10/9 Gender and the Reading Public

In the assigned section of  Q.D. Leavis’ Fiction and the Reading Public, there is only a passing mention of the role gender plays in the creation of the reading public. Though Leavis counts Jane Austen and Charlotte Brontë among the great novelists, she is not concerned with how gender affects the making of the canon or bestsellers. In fact, Leavis argues that reading habits are created by whatever is most affordable in the marketplace, and thus class-based (an answer for Moretti?). However, the issue of gender does make a striking appearance when Leavis quotes one of the anonymous bestselling authors she interviewed, who says, “‘I imagine the bulk of my readers to be fairly simple people (mostly women) who want to read of romance in a form not incompatible with their own opportunities’” (58). While pondering Leavis’ larger concerns about who reads what and why, I was concerned by the implicit (and seemingly accepted) alignment of women–as both writers and readers–with “lesser” fiction.

Significantly, this “lesser,” commercialized fiction is singled out as detective fiction. Leavis claims that, because the masses enjoy the mental relaxation found in the act of reading, detective stories enjoy a certain popularity: “for the reader of to-day a not unpleasurable way of relaxing is to exercise the ratiocinative faculties on a minor non-personal problem. It is chiefly this use of fiction that has commercialised novel-writing” (50). Detective fiction achieves its association with mass culture, rather than highbrow literature, because of its approachability for the masses, perhaps the “simple” female reader the anonymous author anticipates.

Detective fiction being tied with mass culture carries with it concerns about not only the gender of the audience, but also the gender of the author, something that Andreas Huyssen addresses in After the Great Divide. Taking Flaubert and Madame Bovary as his example, Huyssen claims that the mass culture debate at the heart of modernism is largely concerned with gender: “woman (Madame Bovary) is positioned as reader of inferior literature–subjective, emotional, passive–while man (Flaubert) emerges as writer of genuine, authentic literature–objective, ironic, and in control of his aesthetic means” (46). Highbrow literature is clearly within the realm of male writers, since in this dichotomy, women are not even considered as authors; they are readers only, and readers of “inferior literature.”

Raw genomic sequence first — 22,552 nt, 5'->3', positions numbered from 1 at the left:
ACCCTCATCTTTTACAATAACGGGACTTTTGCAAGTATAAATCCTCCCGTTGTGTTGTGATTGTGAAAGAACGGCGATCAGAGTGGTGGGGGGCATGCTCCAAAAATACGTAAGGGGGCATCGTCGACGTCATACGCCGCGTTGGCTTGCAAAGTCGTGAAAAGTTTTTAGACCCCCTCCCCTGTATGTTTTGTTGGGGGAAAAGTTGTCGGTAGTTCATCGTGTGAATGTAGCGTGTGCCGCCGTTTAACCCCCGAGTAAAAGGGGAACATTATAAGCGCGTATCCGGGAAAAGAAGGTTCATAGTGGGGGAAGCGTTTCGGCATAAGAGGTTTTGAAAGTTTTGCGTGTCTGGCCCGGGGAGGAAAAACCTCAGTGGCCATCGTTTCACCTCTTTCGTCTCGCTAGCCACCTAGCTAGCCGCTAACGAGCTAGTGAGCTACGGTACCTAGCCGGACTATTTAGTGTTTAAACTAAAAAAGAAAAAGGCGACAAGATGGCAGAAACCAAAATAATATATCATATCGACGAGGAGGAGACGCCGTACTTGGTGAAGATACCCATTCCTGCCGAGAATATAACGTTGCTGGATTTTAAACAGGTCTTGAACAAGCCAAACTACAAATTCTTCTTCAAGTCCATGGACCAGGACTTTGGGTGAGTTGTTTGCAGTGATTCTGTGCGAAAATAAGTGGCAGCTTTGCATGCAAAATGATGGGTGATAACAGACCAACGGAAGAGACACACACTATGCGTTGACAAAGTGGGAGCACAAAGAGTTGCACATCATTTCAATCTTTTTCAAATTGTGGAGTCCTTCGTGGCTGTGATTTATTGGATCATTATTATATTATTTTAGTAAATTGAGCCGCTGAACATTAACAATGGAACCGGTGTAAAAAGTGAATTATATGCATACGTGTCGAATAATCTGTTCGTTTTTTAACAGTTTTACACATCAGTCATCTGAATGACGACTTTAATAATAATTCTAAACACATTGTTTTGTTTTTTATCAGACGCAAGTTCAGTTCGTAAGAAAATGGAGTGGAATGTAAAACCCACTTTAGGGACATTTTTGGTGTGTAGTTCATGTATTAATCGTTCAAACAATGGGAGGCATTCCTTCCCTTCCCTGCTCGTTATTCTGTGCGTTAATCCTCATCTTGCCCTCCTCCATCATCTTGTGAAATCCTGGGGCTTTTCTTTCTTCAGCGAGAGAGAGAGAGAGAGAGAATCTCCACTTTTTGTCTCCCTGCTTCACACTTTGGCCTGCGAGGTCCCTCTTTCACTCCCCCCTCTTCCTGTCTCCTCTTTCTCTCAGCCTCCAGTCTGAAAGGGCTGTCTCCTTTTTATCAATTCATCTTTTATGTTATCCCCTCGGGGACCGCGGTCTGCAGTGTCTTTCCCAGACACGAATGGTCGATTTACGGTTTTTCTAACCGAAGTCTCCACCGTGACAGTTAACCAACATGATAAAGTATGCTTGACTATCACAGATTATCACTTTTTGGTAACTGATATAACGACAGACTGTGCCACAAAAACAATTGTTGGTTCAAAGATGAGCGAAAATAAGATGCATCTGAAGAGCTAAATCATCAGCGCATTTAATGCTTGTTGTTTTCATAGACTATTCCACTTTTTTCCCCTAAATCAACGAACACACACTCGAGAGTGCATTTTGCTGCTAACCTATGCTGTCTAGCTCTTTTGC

All that is to say that Dorothy Sayers is a female author, writing the alleged “lesser” fiction known as the detective story. Herself an incredibly accomplished woman (one of the first to receive a degree from Oxford, multiple translations of Dante), Sayers, in my opinion, seems aware that her readership will have these opinions of her work. So what do we do when one of her characters, Parker, actually says, “‘you’ve been reading detective stories; you’re talking nonsense’” and “‘if this were a detective story’” (20, 29). Is Sayers trying to distance herself from the mass culture that is so often feminized? Or do we see her poking fun at the elitism of highbrow literature?